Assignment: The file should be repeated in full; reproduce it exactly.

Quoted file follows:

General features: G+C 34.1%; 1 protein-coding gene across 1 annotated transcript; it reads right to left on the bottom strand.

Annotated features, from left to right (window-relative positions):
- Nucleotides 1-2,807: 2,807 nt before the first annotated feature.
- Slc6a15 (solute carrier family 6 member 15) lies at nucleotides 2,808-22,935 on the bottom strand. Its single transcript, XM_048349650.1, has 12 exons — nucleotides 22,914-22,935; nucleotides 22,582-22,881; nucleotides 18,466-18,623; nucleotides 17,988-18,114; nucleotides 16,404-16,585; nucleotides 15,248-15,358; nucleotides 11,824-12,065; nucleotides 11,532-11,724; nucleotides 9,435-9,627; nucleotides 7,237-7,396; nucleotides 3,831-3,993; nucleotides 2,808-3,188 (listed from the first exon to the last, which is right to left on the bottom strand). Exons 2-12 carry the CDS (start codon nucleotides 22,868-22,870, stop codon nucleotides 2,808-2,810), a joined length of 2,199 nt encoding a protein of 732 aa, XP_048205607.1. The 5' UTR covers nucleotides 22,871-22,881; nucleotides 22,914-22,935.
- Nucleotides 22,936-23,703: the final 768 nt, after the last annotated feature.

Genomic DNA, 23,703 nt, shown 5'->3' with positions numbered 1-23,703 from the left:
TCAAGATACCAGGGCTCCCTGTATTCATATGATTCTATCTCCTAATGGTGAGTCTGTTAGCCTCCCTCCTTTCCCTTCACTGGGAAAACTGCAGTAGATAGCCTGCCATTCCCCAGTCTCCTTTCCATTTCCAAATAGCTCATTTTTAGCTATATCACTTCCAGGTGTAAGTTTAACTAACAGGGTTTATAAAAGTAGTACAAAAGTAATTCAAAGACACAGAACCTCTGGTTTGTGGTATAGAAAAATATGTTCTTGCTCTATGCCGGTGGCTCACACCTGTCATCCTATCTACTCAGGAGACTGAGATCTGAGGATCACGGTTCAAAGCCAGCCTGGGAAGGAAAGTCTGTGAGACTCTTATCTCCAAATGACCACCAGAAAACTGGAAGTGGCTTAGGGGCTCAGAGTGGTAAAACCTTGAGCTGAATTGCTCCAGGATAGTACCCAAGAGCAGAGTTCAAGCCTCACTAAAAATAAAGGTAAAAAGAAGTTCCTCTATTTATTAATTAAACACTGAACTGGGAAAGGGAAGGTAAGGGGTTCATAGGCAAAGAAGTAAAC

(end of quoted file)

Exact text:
General features: G+C 34.1%; 1 protein-coding gene across 1 annotated transcript; it reads right to left on the bottom strand.

Annotated features, from left to right (window-relative positions):
- Nucleotides 1-2,807: 2,807 nt before the first annotated feature.
- Slc6a15 (solute carrier family 6 member 15) lies at nucleotides 2,808-22,935 on the bottom strand. Its single transcript, XM_048349650.1, has 12 exons — nucleotides 22,914-22,935; nucleotides 22,582-22,881; nucleotides 18,466-18,623; nucleotides 17,988-18,114; nucleotides 16,404-16,585; nucleotides 15,248-15,358; nucleotides 11,824-12,065; nucleotides 11,532-11,724; nucleotides 9,435-9,627; nucleotides 7,237-7,396; nucleotides 3,831-3,993; nucleotides 2,808-3,188 (listed from the first exon to the last, which is right to left on the bottom strand). Exons 2-12 carry the CDS (start codon nucleotides 22,868-22,870, stop codon nucleotides 2,808-2,810), a joined length of 2,199 nt encoding a protein of 732 aa, XP_048205607.1. The 5' UTR covers nucleotides 22,871-22,881; nucleotides 22,914-22,935.
- Nucleotides 22,936-23,703: the final 768 nt, after the last annotated feature.

Genomic DNA, 23,703 nt, shown 5'->3' with positions numbered 1-23,703 from the left:
TCAAGATACCAGGGCTCCCTGTATTCATATGATTCTATCTCCTAATGGTGAGTCTGTTAGCCTCCCTCCTTTCCCTTCACTGGGAAAACTGCAGTAGATAGCCTGCCATTCCCCAGTCTCCTTTCCATTTCCAAATAGCTCATTTTTAGCTATATCACTTCCAGGTGTAAGTTTAACTAACAGGGTTTATAAAAGTAGTACAAAAGTAATTCAAAGACACAGAACCTCTGGTTTGTGGTATAGAAAAATATGTTCTTGCTCTATGCCGGTGGCTCACACCTGTCATCCTATCTACTCAGGAGACTGAGATCTGAGGATCACGGTTCAAAGCCAGCCTGGGAAGGAAAGTCTGTGAGACTCTTATCTCCAAATGACCACCAGAAAACTGGAAGTGGCTTAGGGGCTCAGAGTGGTAAAACCTTGAGCTGAATTGCTCCAGGATAGTACCCAAGAGCAGAGTTCAAGCCTCACTAAAAATAAAGGTAAAAAGAAGTTCCTCTATTTATTAATTAAACACTGAACTGGGAAAGGGAAGGTAAGGGGTTCATAGGCAAAGAAGTAAAC